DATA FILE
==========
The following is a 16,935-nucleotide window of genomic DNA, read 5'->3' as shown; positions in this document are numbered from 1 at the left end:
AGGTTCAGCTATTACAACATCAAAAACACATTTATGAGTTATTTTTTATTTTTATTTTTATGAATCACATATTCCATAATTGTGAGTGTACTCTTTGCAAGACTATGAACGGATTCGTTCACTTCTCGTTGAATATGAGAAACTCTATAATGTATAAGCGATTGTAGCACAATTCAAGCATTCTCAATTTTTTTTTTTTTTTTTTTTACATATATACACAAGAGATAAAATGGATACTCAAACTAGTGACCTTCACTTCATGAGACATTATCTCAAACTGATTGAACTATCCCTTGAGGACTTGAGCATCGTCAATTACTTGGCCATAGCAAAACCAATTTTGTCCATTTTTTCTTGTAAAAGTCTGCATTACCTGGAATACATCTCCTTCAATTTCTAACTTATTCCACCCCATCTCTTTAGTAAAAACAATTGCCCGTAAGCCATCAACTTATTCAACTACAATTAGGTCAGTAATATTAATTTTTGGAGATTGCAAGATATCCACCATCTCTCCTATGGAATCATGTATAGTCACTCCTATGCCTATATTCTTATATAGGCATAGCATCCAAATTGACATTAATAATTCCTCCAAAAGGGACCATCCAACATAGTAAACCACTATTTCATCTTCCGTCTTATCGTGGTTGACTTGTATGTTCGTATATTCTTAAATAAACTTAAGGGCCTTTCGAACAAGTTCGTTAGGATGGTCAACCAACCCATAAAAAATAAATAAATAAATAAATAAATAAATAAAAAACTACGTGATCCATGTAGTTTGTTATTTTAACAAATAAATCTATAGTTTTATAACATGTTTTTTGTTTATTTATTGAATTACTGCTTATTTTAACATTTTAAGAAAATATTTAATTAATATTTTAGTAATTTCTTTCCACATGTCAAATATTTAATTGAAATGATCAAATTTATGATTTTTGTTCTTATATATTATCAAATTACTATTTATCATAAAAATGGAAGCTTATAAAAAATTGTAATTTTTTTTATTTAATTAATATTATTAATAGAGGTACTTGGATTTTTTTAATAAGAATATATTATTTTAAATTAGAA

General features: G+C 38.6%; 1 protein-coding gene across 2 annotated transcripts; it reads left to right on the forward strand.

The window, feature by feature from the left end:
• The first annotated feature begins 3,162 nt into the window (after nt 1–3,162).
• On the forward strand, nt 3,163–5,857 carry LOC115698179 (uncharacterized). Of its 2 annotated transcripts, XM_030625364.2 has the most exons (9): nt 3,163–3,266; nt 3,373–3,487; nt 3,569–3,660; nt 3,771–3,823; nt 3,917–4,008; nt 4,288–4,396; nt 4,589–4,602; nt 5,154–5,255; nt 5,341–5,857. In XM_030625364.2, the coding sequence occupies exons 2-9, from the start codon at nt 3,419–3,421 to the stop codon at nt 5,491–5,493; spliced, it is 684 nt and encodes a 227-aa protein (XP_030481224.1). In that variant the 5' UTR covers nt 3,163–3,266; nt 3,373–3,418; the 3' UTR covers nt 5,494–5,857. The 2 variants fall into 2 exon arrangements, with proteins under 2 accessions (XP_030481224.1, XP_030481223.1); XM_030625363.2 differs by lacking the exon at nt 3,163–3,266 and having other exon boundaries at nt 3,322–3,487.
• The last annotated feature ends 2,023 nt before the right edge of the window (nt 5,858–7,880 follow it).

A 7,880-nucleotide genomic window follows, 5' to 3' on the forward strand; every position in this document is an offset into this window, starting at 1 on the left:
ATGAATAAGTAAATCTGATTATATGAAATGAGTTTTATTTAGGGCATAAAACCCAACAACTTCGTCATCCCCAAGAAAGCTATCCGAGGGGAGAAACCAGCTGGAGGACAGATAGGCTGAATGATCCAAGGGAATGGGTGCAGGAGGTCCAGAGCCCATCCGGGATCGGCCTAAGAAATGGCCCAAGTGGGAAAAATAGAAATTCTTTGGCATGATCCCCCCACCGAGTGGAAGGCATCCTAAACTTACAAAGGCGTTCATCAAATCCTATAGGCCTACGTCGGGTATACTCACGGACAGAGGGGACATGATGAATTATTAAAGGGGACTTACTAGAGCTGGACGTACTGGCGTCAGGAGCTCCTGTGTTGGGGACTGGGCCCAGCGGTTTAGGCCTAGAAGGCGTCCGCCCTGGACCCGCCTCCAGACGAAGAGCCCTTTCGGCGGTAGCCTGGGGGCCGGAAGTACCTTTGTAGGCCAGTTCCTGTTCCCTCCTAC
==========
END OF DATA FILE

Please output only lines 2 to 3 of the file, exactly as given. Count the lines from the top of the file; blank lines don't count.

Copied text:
AGGTTCAGCTATTACAACATCAAAAACACATTTATGAGTTATTTTTTATTTTTATTTTTATGAATCACATATTCCATAATTGTGAGTGTACTCTTTGCAAGACTATGAACGGATTCGTTCACTTCTCGTTGAATATGAGAAACTCTATAATGTATAAGCGATTGTAGCACAATTCAAGCATTCTCAATTTTTTTTTTTTTTTTTTTTACATATATACACAAGAGATAAAATGGATACTCAAACTAGTGACCTTCACTTCATGAGACATTATCTCAAACTGATTGAACTATCCCTTGAGGACTTGAGCATCGTCAATTACTTGGCCATAGCAAAACCAATTTTGTCCATTTTTTCTTGTAAAAGTCTGCATTACCTGGAATACATCTCCTTCAATTTCTAACTTATTCCACCCCATCTCTTTAGTAAAAACAATTGCCCGTAAGCCATCAACTTATTCAACTACAATTAGGTCAGTAATATTAATTTTTGGAGATTGCAAGATATCCACCATCTCTCCTATGGAATCATGTATAGTCACTCCTATGCCTATATTCTTATATAGGCATAGCATCCAAATTGACATTAATAATTCCTCCAAAAGGGACCATCCAACATAGTAAACCACTATTTCATCTTCCGTCTTATCGTGGTTGACTTGTATGTTCGTATATTCTTAAATAAACTTAAGGGCCTTTCGAACAAGTTCGTTAGGATGGTCAACCAACCCATAAAAAATAAATAAATAAATAAATAAATAAATAAAAAACTACGTGATCCATGTAGTTTGTTATTTTAACAAATAAATCTATAGTTTTATAACATGTTTTTTGTTTATTTATTGAATTACTGCTTATTTTAACATTTTAAGAAAATATTTAATTAATATTTTAGTAATTTCTTTCCACATGTCAAATATTTAATTGAAATGATCAAATTTATGATTTTTGTTCTTATATATTATCAAATTACTATTTATCATAAAAATGGAAGCTTATAAAAAATTGTAATTTTTTTTATTTAATTAATATTATTAATAGAGGTACTTGGATTTTTTTAATAAGAATATATTATTTTAAATTAGAA

General features: G+C 38.6%; 1 protein-coding gene across 2 annotated transcripts; it reads left to right on the forward strand.